In the electric power system, electricity supply needs to be balanced with electricity demand and network losses at all times to maintain safe, dependable and stable system operation. Fluctuating demand from hour to hour, day to day, season to season is a fundamental characteristic of all power systems. The ongoing changes in electricity production and consumption create uncertainty into the system and make difficult to meet the moment-by-moment challenge of balancing supply and demand for electricity across a power system. If system balance between supply and demand is not maintained, the operational system frequency will deviate from its reference, potentially resulting to system instability and outages. Power flexibility is therefore required to counterbalance supply and demand of electricity to maintain equilibrium at every second on the every location of grid. Flexible power system has to maintain continuous service in the face of rapid and large swings in supply or demand. Future electricity system is expected to steer away from the conventional means of production. Nevertheless, driven by international and national climate and energy plans, the introduction of very high penetration levels of variable renewable energy sources (VRES) like wind and solar energy shall displace the part of the conventional generation capacity energy generation and VRES is subject to weather conditions and suchlike makes production unpredictable. The move towards more renewable energy paradigm shift shall increase the requirements for more power system flexibility as on the supply side. This development will make planning and balancing of supply and demand more challenging to meet the transition. The “power system flexibility” gap has to be covered by new flexibility options.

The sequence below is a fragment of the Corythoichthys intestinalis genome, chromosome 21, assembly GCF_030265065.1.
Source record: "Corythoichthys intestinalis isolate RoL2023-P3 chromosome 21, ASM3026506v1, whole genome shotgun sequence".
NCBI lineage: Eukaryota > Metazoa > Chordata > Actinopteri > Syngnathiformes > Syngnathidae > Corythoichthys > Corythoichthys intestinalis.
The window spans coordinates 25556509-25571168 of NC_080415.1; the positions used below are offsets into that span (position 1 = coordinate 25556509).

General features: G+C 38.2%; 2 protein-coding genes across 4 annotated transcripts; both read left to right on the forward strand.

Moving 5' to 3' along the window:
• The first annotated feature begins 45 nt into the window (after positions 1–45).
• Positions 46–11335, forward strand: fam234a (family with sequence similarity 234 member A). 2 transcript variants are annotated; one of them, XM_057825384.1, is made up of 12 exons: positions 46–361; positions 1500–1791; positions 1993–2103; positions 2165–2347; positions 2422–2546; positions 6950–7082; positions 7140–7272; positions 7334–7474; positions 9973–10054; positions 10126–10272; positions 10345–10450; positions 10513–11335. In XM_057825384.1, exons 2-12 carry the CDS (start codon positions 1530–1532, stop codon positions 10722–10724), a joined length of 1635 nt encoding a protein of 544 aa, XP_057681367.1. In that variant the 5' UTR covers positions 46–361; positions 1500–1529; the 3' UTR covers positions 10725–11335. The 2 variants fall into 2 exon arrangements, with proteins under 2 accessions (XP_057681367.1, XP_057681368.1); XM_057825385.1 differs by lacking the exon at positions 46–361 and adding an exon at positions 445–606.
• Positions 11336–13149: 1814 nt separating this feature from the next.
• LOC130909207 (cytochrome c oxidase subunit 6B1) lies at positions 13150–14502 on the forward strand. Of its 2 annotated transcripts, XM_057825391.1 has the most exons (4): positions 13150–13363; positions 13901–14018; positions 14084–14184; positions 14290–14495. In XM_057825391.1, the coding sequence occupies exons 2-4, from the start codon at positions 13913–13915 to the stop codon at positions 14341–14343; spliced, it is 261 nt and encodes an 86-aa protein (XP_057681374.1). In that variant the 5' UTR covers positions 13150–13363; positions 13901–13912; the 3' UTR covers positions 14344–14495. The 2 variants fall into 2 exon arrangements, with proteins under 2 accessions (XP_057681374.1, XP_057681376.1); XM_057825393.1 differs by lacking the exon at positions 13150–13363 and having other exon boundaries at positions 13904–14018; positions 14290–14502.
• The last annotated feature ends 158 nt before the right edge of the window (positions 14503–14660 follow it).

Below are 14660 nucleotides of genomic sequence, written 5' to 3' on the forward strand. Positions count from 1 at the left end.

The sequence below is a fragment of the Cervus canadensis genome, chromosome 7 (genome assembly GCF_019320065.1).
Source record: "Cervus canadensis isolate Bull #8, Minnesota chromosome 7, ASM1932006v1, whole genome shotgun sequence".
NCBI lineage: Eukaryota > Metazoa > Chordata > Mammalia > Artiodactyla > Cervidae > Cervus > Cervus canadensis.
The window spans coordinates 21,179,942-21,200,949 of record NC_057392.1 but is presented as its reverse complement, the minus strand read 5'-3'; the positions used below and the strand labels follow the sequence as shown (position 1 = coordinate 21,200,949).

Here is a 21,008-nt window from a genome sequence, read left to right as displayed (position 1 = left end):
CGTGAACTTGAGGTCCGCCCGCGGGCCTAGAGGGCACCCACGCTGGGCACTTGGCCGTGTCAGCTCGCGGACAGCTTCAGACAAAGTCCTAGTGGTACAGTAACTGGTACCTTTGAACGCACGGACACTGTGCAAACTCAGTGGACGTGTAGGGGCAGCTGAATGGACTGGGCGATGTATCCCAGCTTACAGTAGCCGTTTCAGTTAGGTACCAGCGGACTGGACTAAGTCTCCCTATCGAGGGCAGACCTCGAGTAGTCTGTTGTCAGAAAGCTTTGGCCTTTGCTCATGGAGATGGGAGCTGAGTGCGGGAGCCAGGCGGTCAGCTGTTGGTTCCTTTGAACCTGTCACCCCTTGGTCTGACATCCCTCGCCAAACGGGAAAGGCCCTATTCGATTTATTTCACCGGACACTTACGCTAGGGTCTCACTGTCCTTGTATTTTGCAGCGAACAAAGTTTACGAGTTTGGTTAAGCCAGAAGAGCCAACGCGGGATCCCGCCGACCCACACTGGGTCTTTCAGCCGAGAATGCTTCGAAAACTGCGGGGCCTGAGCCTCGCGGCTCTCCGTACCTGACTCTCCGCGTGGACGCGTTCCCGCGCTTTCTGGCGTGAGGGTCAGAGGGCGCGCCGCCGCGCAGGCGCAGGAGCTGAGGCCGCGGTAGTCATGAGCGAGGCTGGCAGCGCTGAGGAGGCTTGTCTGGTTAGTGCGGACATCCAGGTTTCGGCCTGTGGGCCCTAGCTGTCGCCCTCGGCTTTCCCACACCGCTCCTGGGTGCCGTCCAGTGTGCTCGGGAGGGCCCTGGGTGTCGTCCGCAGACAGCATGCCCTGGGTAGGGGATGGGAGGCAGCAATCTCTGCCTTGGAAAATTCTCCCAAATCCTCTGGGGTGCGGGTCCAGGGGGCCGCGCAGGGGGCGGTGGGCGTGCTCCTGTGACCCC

Electricity consumers are supplied with electricity through sizable technical infrastructure combined with a manoeuvered operating system that ensures balancing of supply and demand. Power system to ensure spatial and temporal balance of generation and consumption at all times consist inherent feature of flexibility in its design but their ability to alter their output differs considerably. Dispatchable power generators can be turned on or off and can adjust power to match generation and demand. Peaking plants like gas or diesel turbines and reservoir hydropower can respond on the minute-to-minute time scale to start up and shut down. Mid-merit plants including coal, biomass and solar plants respond within the hour to ramp down to a minimum operating scale and thus provide significant flexibility. Base load plants mostly geothermal have slower response times. Other resources that may potentially be used for balancing are storage, demand side management (DSM) or response, and interconnection to adjacent power systems. In practice balancing reseed through predicting the electricity demand within the time-frame and scheduling the operation of generation units accordingly.